I refer to The Bonfire of The Vanities by Tom Wolfe as the defining literature that captures the current economic collapse. Joseph Heller's brilliant satire Catch-22 serves the purpose equally well. And yes - there are others.
Here's a section from Billmon's post. Maybe our first step before nationalizing the banking system is, as an entire nation, entering a 12-Step Program designed to get us all to stop lying - to ourselves, to one another and to the world:
"It’s not that nationalization (or "pre-privatization", as marketing savvy supporters are already calling it) would be a day at the beach. Once the feds starts seizing some banks, even insolvent ones, it’s quite possible private capital will start to flee from all of them, ultimately forcing the Obama Administration to socialize the "commanding heights" of the entire US – and thus the global – financial system. While that thought certainly gives a tingle to my inner communist revolutionary, the running dog lackey part of me wonders whether completely freaking out the global bourgeoisie is such a good idea – at a time when global capitalism already seems to be teetering on the edge of a nervous breakdown.
But it’s also entirely possible that an expectations trap will drive the Obama boys there whether they want to go or not. The more the markets discount the risk of nationalization, the weaker the banks get, and the weaker the banks get, the more likely nationalization becomes. We may be more than halfway there already.
Maybe that would be for the best: My inexpert guess is that full nationalization still would be less expensive and messy than creating the kind of Potemkin markets the Geither plan seems to envision – even if the unintended consequences may be more difficult to control.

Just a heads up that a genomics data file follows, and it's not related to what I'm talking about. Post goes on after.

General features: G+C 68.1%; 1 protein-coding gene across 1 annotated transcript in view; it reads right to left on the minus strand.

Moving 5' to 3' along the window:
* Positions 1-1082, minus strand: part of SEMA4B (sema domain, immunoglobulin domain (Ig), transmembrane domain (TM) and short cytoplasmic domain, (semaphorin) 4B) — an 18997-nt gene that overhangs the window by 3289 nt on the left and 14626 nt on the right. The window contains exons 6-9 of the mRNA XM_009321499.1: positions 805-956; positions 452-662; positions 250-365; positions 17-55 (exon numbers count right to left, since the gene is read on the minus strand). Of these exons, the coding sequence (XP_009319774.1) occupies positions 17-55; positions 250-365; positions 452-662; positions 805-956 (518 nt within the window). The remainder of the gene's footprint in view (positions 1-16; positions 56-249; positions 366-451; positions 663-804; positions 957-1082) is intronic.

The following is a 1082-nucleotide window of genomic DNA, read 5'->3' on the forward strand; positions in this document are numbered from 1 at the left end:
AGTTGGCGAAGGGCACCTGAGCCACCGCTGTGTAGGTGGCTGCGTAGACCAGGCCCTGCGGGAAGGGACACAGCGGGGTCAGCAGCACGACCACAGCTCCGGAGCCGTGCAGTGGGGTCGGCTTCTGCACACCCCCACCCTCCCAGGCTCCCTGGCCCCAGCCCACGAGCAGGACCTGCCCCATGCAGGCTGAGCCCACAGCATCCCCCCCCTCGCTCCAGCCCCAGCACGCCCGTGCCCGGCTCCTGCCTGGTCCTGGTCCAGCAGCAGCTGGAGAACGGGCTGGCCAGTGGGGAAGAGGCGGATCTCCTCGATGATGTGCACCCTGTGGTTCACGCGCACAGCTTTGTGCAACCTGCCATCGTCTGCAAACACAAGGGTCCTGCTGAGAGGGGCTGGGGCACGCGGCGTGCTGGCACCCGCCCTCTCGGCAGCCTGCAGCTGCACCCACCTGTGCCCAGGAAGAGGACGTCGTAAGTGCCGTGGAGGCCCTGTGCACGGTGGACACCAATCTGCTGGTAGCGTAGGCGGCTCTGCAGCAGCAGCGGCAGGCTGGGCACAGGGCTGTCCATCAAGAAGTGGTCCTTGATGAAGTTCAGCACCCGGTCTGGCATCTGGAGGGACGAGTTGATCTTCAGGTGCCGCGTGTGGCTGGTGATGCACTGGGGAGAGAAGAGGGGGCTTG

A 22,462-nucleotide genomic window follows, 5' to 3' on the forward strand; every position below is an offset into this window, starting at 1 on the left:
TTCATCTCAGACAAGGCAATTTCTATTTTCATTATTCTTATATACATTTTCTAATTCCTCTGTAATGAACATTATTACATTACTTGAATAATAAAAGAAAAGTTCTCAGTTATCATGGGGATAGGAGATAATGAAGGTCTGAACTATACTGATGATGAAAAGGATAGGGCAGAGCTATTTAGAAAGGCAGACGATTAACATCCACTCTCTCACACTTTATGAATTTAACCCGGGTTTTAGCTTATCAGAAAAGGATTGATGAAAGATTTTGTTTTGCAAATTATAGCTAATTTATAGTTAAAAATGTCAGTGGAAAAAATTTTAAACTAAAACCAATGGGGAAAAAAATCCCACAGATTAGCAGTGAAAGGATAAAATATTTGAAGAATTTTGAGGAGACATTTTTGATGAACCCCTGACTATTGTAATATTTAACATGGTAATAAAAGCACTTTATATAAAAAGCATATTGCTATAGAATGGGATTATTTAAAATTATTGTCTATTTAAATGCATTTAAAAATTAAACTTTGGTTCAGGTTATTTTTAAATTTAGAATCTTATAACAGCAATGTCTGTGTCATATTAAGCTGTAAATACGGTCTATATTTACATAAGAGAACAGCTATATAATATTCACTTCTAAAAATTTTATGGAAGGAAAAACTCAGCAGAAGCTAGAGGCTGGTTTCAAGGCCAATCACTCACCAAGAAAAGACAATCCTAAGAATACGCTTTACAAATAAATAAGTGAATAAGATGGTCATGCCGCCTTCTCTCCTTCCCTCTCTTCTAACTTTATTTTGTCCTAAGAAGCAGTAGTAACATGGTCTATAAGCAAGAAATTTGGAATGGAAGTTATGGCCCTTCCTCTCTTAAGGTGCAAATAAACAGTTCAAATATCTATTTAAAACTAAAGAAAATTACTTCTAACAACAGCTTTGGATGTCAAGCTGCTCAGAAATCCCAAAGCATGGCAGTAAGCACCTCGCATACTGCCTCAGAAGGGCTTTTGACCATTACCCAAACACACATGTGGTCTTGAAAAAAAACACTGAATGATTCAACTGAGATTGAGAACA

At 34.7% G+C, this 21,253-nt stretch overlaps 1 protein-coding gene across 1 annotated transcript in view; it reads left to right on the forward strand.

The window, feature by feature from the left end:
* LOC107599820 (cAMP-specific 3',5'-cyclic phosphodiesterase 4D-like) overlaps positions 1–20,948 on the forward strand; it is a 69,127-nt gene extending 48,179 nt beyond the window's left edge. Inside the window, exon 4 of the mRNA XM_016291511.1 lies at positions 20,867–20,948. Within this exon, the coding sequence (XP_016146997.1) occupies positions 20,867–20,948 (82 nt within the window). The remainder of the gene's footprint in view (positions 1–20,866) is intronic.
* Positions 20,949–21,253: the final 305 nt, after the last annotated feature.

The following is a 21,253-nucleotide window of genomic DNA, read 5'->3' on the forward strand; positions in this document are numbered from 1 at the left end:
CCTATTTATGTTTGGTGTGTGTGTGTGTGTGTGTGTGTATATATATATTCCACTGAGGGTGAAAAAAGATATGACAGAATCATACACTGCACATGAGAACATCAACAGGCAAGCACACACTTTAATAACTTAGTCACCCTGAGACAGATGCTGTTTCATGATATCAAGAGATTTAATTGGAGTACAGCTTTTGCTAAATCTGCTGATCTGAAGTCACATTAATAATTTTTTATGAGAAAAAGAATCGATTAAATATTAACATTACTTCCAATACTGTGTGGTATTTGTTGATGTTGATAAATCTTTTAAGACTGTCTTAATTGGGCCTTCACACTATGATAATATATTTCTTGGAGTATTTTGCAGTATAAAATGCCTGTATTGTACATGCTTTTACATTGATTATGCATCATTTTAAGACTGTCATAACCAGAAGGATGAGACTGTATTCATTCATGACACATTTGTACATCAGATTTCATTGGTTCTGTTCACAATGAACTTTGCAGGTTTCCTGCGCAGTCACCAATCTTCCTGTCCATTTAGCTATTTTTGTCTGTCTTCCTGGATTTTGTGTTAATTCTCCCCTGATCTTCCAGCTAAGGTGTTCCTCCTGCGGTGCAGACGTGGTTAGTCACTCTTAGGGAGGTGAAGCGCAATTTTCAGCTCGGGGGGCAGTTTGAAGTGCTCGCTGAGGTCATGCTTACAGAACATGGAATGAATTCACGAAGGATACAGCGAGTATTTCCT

At the very least, it would be a more honest solution. One of the things that creeps me out about the political system’s response to the crisis so far – the insolvency of the banking system in particular – are the increasingly desperate attempts to maintain a phony façade of free markets and private enterprise, in an economy now utterly dependent on the federal safety net. I totally expected that from Hank Paulson and the Cheney Administration, but is Obama’s financial team really pressed from exactly the same Wall Street mold?
It may be best not to think too much about that question. It reminds me too much of the USSR’s fetish for preserving the trappings of socialist "democracy" – a Supreme Soviet, a ministerial government, courts, etc. – even though the actual decisions were all made, behind the scenes, by the party and the Politburo. It’s not a good sign when societies routinely lie to themselves about such big, fundamental truths, which in turn suggests that toxic assets may not be the poison we most need to worry about: The rottenness and decadence of the entire system may do us in first (not exactly a new theme for me.)"
Another hat tip to Yves Smith. Thank you for mentioning the Billmon post on Naked Capitalism.
And, finally, in case you had any doubts, a comment from KStreetProjector on Billmon's post:
"I build IT Systems. About half my work over the years has been for banking operations. Over a decade ago, a substantial number of people working in the banking sector understood we were building systems to sell...smoke.
And some of the better bankers knew it too. Bankers will sell any products people are willing to buy. Money itself is conceptual value. Making variations on conceptual value is their job.
Regulation is the only thing that keeps them (sometimes) in the realm of plausible. The Bush administration gutted the best oversite people in the SEC, FDIC and many other agencies. The agencies were viewed the banks, who fund the election processes as "customers". This version of regulator as facilitator allowed the most unhinged of speculative visions of value to float free.
All of my major banking clients, with one possible exception, are functionally bankrupt. They know it. I know it. All the vendors know it. The two remaining regulators who hid from the Bushies for the last 9 years know it.
The question is not when, but how, and how costly the destruction of most of the US Financial institution will be.
And with any wounded, floundering and bleeding animal...I would prefer to see it sooner rather than later."
Read Billmon's entire post here.